Hello! Thank you for the question! It is common for scars to fully mature for up to a year. In the meantime, there are a few things that may help to ameliorate your incision/scar. The most proven (as well as cheapest) modality is simple scar massage. Applying pressure and massaging the well-healed scar has been shown to improve the appearance as it breaks up the scar tissue, hopefully producing the finest scar as possible. Other things that have been shown to add some benefit, albeit controversial, are silicone sheets, hydration, and topical steroids. These can usually be started at approximately 3-4 weeks postop and when incisions healed. In addition, avoidance of direct sunlight to the incision will significantly help the appearance as they tend to discolor with UV light during the healing process. Scars will never disappear, but attempt is made to make the finest scar in a concealed location. Incisions may be revised to lower or conceal better if enough laxity exists.
If unsightly scars are still present after approximately a year's time, other things that your surgeon may consider are intralesional steroid injections, laser, or just surgical revision of the scar itself. Costs will vary with geographic location and surgeon.
Hope that this helps! Best wishes!
Unfortunately scars will never go away. The most noticeable signs of scars such as color, thickness, and raised areas can all be addressed. Pulsed light devices, lasers, and injections can be used to improve scarring. A consultation by a board certified plastic surgeon would give you specific suggestions on how to improve your scars.
Trey Aquadro, M.D.
Hyperpigmentation of the scar is most often seen in individuals with darker skin or olive complexion. This phenomena is unpredictable. It a appears as though your overall results were good. I would caution you against further scar revisions. Any additional tension on the scar may cause it to hypertrophy ( get thick ) or even keloid. Give yourself time, if after 2 years there are still areas of hyperpigmentation, then have conservative scar revision of a limited area perform and see what happens.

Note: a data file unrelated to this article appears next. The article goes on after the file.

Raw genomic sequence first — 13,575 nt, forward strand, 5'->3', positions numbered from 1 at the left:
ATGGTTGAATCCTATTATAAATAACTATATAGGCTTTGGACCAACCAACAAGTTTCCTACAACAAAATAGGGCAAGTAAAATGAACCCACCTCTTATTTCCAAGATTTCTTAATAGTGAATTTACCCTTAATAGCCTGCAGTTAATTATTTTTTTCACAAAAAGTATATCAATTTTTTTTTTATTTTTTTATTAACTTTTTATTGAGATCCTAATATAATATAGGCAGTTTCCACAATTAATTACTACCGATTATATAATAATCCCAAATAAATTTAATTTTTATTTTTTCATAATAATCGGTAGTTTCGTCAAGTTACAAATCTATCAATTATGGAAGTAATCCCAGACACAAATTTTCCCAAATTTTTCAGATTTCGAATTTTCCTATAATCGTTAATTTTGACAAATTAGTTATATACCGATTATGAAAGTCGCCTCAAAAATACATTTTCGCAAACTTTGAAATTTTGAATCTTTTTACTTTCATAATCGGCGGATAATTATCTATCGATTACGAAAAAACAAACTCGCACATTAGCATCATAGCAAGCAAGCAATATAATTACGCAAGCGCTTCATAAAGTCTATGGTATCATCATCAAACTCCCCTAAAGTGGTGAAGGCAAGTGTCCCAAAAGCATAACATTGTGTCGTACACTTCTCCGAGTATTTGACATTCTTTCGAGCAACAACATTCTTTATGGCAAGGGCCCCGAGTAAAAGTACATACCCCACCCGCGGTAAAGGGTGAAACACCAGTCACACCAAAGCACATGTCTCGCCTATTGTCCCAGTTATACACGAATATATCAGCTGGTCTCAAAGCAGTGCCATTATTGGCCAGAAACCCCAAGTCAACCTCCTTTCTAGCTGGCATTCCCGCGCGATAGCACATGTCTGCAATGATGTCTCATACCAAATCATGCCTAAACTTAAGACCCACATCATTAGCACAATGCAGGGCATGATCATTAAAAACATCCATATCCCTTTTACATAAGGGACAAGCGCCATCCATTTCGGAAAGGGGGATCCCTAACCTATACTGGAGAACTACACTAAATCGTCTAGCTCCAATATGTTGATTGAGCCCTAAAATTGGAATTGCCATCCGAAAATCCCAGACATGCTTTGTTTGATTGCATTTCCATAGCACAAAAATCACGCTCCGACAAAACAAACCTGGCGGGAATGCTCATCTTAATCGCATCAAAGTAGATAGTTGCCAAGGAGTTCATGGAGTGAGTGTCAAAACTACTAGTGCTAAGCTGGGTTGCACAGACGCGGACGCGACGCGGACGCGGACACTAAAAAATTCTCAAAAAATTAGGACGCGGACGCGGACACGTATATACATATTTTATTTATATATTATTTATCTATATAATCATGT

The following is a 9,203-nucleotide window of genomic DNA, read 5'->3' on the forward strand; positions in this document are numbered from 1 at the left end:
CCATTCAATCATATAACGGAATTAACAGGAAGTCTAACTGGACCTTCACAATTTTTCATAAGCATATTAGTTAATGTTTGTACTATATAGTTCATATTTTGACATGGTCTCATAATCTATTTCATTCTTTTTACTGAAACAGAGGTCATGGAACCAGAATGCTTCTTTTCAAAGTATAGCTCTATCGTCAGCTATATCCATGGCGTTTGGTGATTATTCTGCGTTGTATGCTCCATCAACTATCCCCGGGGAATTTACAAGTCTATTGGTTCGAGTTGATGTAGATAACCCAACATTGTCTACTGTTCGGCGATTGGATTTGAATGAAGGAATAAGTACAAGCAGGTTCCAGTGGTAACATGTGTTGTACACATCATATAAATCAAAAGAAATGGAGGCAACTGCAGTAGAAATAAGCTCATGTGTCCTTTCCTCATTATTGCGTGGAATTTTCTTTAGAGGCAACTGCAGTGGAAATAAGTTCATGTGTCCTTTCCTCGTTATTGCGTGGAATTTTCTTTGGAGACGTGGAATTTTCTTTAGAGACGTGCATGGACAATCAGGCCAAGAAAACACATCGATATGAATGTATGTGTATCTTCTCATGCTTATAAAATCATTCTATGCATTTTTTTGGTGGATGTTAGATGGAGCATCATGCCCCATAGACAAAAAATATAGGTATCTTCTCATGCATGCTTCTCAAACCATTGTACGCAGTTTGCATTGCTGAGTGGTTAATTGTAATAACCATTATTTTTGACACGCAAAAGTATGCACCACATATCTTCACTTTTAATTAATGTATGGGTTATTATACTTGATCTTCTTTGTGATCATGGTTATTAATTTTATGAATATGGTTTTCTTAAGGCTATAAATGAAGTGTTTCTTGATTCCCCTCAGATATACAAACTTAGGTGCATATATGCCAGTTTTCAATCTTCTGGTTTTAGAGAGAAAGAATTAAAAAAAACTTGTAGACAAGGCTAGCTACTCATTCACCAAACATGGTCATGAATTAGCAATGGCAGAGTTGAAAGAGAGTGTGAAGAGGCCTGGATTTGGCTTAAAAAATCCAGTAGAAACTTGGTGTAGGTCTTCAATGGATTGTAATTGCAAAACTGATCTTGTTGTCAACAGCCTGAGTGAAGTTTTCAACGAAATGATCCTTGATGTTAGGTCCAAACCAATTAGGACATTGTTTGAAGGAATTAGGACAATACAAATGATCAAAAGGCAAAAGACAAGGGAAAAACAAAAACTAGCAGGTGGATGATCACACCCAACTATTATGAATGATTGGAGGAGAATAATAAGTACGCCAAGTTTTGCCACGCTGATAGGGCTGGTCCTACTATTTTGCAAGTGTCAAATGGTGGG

Always seek out a surgeon certified by the American Board of
Plastic Surgery with years of experience in performing the procedure(s) that
you are contemplating. Good luck
Unfortunately, incisions never go away but they can become much less noticeable. Time will lighten the scar and silicone bandages will help soften the scar's appearance.
Earl Stephenson, Jr, MD, DDS, FACS
Tummy tuck scars may darken in darker skinned patients. A scar revision may improve the scar to some degree, but there is no assurance.
I would not recommend a scar revision solely due to the color of the scar. You can apply Hydroquinone (skin bleaching) agent to the scar which may lighten and/or use of a laser (BBL or IPL). These treatments should improve the color of the scar. If the scar is dark and raised, one may try steroid injections or needling (dermapen) procedure. Chances are, if the scar is dark now, following a revisional procedure, it will also be dark colored. The cost of a scar revision differs among providers. You may call my office if you have further questions.
You should think long and hard about what your goals are before having it done again. Besides saving you the costs of going back to the OR, scars will fade with time, some slower than other, but they will face. If your garments cover the scars well, what are you trying to improve upon? As for a scar being crooked, no one can guarantee your scar will be perfectly symmetrical and so if that is what you desire, I would want a written warranty. If your scar sticks out from your garments, then you could consider a revision, assuming you have enough loose tissue around it to allow change in your scar position.
Scars will never completely go away but they do lighten over time. I usually wait 6-12 months before considering a scar revision. Tattoo camouflage can blend the scar but only once the scar lightens. Good Luck!
The scar will never go away but sometimes a scar revision can improve the scar. I cannot determine from the pictures whether or not I would recommend it. I would have to see you in person to assess the quality of the scar.
Kenneth Hughes, MD
Los Angeles, CA